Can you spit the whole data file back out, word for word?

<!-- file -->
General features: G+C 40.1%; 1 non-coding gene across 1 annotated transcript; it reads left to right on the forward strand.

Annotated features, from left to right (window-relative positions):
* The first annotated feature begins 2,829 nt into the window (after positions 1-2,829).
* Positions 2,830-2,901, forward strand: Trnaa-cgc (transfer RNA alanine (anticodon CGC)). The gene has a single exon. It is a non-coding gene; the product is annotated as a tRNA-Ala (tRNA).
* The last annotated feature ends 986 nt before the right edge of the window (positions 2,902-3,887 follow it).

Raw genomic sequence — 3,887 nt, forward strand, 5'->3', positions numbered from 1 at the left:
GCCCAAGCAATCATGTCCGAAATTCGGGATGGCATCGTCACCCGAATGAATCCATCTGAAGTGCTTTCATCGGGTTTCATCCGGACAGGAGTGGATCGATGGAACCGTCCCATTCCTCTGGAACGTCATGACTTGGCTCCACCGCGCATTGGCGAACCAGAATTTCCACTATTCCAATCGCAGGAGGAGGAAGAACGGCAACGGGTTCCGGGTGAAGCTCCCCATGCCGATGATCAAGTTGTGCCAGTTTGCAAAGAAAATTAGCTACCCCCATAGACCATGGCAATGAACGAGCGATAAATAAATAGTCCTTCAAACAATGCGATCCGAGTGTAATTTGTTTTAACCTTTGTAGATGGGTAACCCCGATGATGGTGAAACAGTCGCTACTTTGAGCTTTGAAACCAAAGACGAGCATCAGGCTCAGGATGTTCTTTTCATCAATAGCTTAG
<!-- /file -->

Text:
General features: G+C 40.1%; 1 non-coding gene across 1 annotated transcript; it reads left to right on the forward strand.

Annotated features, from left to right (window-relative positions):
* The first annotated feature begins 2,829 nt into the window (after positions 1-2,829).
* Positions 2,830-2,901, forward strand: Trnaa-cgc (transfer RNA alanine (anticodon CGC)). The gene has a single exon. It is a non-coding gene; the product is annotated as a tRNA-Ala (tRNA).
* The last annotated feature ends 986 nt before the right edge of the window (positions 2,902-3,887 follow it).

Raw genomic sequence — 3,887 nt, forward strand, 5'->3', positions numbered from 1 at the left:
GCCCAAGCAATCATGTCCGAAATTCGGGATGGCATCGTCACCCGAATGAATCCATCTGAAGTGCTTTCATCGGGTTTCATCCGGACAGGAGTGGATCGATGGAACCGTCCCATTCCTCTGGAACGTCATGACTTGGCTCCACCGCGCATTGGCGAACCAGAATTTCCACTATTCCAATCGCAGGAGGAGGAAGAACGGCAACGGGTTCCGGGTGAAGCTCCCCATGCCGATGATCAAGTTGTGCCAGTTTGCAAAGAAAATTAGCTACCCCCATAGACCATGGCAATGAACGAGCGATAAATAAATAGTCCTTCAAACAATGCGATCCGAGTGTAATTTGTTTTAACCTTTGTAGATGGGTAACCCCGATGATGGTGAAACAGTCGCTACTTTGAGCTTTGAAACCAAAGACGAGCATCAGGCTCAGGATGTTCTTTTCATCAATAGCTTAG